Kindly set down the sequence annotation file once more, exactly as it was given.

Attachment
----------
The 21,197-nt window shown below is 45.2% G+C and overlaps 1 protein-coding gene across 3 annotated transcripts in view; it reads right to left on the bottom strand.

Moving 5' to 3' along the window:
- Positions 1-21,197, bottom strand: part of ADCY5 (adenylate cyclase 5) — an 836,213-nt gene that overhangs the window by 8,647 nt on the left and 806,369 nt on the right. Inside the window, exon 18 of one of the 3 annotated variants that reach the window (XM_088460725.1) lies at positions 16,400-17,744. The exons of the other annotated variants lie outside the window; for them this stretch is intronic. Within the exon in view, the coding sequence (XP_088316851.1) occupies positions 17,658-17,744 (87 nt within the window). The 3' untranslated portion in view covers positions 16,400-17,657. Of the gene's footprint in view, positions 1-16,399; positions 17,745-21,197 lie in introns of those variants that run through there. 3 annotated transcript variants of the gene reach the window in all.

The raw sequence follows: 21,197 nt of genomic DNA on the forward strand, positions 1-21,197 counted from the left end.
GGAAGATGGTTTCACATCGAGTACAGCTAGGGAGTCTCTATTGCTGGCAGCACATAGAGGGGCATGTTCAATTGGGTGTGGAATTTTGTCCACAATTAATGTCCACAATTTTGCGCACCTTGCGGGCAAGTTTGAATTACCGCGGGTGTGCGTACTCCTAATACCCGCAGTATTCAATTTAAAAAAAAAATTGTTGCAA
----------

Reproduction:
The 21,197-nt window shown below is 45.2% G+C and overlaps 1 protein-coding gene across 3 annotated transcripts in view; it reads right to left on the bottom strand.

Moving 5' to 3' along the window:
- Positions 1-21,197, bottom strand: part of ADCY5 (adenylate cyclase 5) — an 836,213-nt gene that overhangs the window by 8,647 nt on the left and 806,369 nt on the right. Inside the window, exon 18 of one of the 3 annotated variants that reach the window (XM_088460725.1) lies at positions 16,400-17,744. The exons of the other annotated variants lie outside the window; for them this stretch is intronic. Within the exon in view, the coding sequence (XP_088316851.1) occupies positions 17,658-17,744 (87 nt within the window). The 3' untranslated portion in view covers positions 16,400-17,657. Of the gene's footprint in view, positions 1-16,399; positions 17,745-21,197 lie in introns of those variants that run through there. 3 annotated transcript variants of the gene reach the window in all.

The raw sequence follows: 21,197 nt of genomic DNA on the forward strand, positions 1-21,197 counted from the left end.
GGAAGATGGTTTCACATCGAGTACAGCTAGGGAGTCTCTATTGCTGGCAGCACATAGAGGGGCATGTTCAATTGGGTGTGGAATTTTGTCCACAATTAATGTCCACAATTTTGCGCACCTTGCGGGCAAGTTTGAATTACCGCGGGTGTGCGTACTCCTAATACCCGCAGTATTCAATTTAAAAAAAAAATTGTTGCAA